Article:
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Mac Pro Rumors: Could an M1 Ultra Desktop Tower Arrive June 6?

Apple's WWDC 2022 might bring a new version of the workstation.

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The $400 wheels of the Mac Pro.
James Martin/CNET

This story is part of WWDC 2022, CNET's complete coverage from and about Apple's annual developers conference.

The Mac Pro, Apple's desktop workstation, arrived in 2019 -- and it's a safe bet that a new version will launch in 2022. It didn't happen at Apple's March event, where the company introduced the Mac Studio desktop plus the option to power it up with the M1 Ultra chip

But some sort of M1 Ultra Mac Pro is likely on the horizon -- Apple hinted as much back in March. And a few rumors continue to circulate as we head into the company's developers conference, WWDC, on June 6.

We've paired Apple precedent with our own analysis to arrive at some good guesses for what the M1 Mac Pro could look like.

Read more: Everything Apple Announced: Mac Studio, iPhone SE, iPad Air and More

When will the new Mac Pro be announced?

We're almost certain a new Mac Pro will come this year -- the Mac Pro and iMac 27-inch are the last models left for Apple to hit its self-imposed two-year deadline to complete the switch from third-party processors to its own. And Apple discontinued the 27-inch iMac.

Apple filed three new Mac computers in the Eurasian Economic Database, according to French site Consomac. There is little information about the potential new product (including whether the Mac Pro was one of the models filed), but this could hint that Apple will be releasing new computers in addition to the new Mac Studio fairly soon. Some will arrive sometime in May or June, according to Bloomberg's Mark Gurman, a seasoned Apple-watcher.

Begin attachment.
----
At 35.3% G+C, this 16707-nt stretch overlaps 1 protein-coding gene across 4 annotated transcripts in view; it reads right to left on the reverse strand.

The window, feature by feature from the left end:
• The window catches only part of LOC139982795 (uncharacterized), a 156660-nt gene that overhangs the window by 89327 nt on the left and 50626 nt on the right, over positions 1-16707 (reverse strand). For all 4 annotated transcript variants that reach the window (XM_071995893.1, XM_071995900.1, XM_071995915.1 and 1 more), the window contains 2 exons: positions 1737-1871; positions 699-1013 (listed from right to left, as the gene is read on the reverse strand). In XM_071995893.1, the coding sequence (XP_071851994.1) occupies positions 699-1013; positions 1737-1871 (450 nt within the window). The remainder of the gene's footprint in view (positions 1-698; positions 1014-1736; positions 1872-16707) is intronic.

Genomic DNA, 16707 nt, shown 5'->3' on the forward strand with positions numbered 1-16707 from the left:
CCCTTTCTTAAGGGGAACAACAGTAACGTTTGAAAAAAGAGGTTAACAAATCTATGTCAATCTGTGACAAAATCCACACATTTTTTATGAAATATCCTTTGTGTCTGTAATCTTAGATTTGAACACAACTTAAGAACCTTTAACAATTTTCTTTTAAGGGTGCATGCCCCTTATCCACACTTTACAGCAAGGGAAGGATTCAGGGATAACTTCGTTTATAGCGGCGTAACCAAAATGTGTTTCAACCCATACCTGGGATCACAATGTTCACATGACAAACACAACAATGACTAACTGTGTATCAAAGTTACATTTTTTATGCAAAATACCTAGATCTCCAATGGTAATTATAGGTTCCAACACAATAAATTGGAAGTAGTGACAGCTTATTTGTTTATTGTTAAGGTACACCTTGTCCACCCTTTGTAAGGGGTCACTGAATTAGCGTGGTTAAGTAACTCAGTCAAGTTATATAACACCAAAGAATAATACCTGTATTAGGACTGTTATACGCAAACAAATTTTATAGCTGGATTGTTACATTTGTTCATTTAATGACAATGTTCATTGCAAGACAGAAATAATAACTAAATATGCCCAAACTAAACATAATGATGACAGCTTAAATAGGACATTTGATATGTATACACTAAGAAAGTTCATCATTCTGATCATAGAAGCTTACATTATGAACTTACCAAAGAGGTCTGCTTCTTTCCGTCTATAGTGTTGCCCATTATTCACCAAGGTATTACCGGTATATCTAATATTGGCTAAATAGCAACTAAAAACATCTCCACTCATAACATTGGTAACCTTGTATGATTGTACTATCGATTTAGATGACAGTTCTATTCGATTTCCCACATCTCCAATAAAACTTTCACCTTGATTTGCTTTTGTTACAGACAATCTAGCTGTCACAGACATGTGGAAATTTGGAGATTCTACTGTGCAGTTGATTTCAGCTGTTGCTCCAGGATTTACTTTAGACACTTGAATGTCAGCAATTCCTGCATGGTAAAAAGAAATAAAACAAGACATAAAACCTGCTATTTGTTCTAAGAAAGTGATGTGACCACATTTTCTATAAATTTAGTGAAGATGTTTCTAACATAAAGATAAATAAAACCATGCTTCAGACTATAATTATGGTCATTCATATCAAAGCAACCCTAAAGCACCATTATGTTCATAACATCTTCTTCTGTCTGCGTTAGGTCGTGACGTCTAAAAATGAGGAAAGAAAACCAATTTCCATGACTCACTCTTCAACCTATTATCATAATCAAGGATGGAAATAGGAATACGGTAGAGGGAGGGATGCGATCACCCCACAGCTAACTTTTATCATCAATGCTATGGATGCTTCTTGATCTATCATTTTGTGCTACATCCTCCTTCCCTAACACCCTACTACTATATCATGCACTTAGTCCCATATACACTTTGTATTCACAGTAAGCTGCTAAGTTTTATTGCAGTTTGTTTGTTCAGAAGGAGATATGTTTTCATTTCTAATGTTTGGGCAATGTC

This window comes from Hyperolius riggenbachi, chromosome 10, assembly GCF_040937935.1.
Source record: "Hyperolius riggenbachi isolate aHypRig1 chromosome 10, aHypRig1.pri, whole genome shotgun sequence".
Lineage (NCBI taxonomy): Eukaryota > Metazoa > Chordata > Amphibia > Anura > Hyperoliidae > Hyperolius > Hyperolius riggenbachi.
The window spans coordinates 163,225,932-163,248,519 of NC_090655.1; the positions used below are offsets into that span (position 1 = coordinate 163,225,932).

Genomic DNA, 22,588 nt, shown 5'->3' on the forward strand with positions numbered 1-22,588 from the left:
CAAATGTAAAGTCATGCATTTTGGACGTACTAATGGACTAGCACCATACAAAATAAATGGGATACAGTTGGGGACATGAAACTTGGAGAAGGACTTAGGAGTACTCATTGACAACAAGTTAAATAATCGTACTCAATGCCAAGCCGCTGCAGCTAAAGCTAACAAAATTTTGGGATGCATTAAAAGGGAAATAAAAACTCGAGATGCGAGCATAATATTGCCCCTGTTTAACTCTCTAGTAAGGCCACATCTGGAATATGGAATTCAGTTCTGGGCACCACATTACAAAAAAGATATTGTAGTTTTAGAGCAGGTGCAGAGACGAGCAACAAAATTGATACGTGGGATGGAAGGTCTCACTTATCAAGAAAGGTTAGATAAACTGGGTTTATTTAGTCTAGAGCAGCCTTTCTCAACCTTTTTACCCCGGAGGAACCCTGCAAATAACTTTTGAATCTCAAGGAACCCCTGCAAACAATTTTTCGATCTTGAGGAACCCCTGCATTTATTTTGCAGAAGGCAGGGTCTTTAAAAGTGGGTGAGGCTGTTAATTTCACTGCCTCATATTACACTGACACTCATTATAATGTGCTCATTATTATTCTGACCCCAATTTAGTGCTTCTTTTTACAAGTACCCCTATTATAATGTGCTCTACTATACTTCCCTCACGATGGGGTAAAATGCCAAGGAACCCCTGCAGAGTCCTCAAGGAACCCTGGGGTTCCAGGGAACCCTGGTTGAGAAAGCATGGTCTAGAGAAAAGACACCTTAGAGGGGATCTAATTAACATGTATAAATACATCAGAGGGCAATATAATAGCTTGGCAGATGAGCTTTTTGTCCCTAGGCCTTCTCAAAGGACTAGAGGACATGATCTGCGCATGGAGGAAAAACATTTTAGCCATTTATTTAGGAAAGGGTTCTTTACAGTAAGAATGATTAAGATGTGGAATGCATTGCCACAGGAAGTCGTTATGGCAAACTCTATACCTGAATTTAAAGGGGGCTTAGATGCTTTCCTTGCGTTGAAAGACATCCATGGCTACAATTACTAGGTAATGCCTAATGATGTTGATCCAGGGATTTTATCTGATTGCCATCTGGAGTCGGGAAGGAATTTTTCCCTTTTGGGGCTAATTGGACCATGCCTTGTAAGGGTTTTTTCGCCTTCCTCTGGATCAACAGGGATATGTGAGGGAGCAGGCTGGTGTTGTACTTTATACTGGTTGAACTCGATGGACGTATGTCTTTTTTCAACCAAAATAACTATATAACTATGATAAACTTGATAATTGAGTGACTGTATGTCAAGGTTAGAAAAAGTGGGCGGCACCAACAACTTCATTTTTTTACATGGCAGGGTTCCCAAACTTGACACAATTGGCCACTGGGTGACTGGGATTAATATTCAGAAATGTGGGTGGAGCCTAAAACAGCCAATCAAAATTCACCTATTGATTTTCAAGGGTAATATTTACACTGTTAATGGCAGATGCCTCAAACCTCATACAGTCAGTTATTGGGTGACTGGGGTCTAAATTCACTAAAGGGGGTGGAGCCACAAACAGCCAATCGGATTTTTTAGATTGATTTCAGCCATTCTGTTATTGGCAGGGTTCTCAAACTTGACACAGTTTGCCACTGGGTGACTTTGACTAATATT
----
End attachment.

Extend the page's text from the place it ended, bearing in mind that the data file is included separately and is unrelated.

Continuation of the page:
If there are any new or unique capabilities that Apple's planning to add with the annual operating system update, software developers need to be the first to know, and that's what WWDC is for. The system itself probably wouldn't ship until October at the earliest.

What will be new?

This is anyone's guess at this point. Apple needs to continue to support its existing installed base of Mac Pros with upgrades, because one of the points of a high-end, upgradable system like this is that it lasts more than a few years. That probably means Apple won't redesign the chassis significantly, especially given that Apple updates its hardware designs infrequently under normal circumstances. 

To switch to its own processors from the Intel Xeon CPUs and update to more modern, high-bandwidth standards (like PCIe 4 and DDR5) probably requires a redesigned motherboard, hopefully still retaining the socketed CPU design. We've yet to see how Apple plans to scale its M1 lineup to a system that traditionally relies on discrete graphics and more than the 10 CPU cores in its current M1 Max as well. Will Apple have a line of increasingly powerful single-die CPUs or will it double and triple up on the existing M1s? Will it create new graphics modules by spinning off the GPU integrated into the M1s or will it continue to rely on AMD's Radeon Pro GPUs? Inquiring minds want to know.

There are rumors about the M1-based 32-inch iMac with a high-end display and an updated Mac Mini, but we've also been waiting patiently for a less pricey version of its Pro Display XDR; though something along those lines seems to be in the works, word has it that we won't see it until October thanks to supply issues. That might mean a midrange Mac Pro, which would be great, unless that's the spot Apple designed the Mac Studio to fill. Given that the Studio's not upgradable, it doesn't fit very well with the Pro's market.

Now playing: Watch this: Mac Pro: Everything you need to know
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When will we be able to buy a new Mac Pro?

In all likelihood the answer is this year, though the new Mac Pro desktop could possibly be in limited supply until early next year if the supply chain crunch continues for too long.

For more Apple rumors, check out CNET's iPhone 14 rumor roundup. And here's how to watch the WWDC keynote on Monday.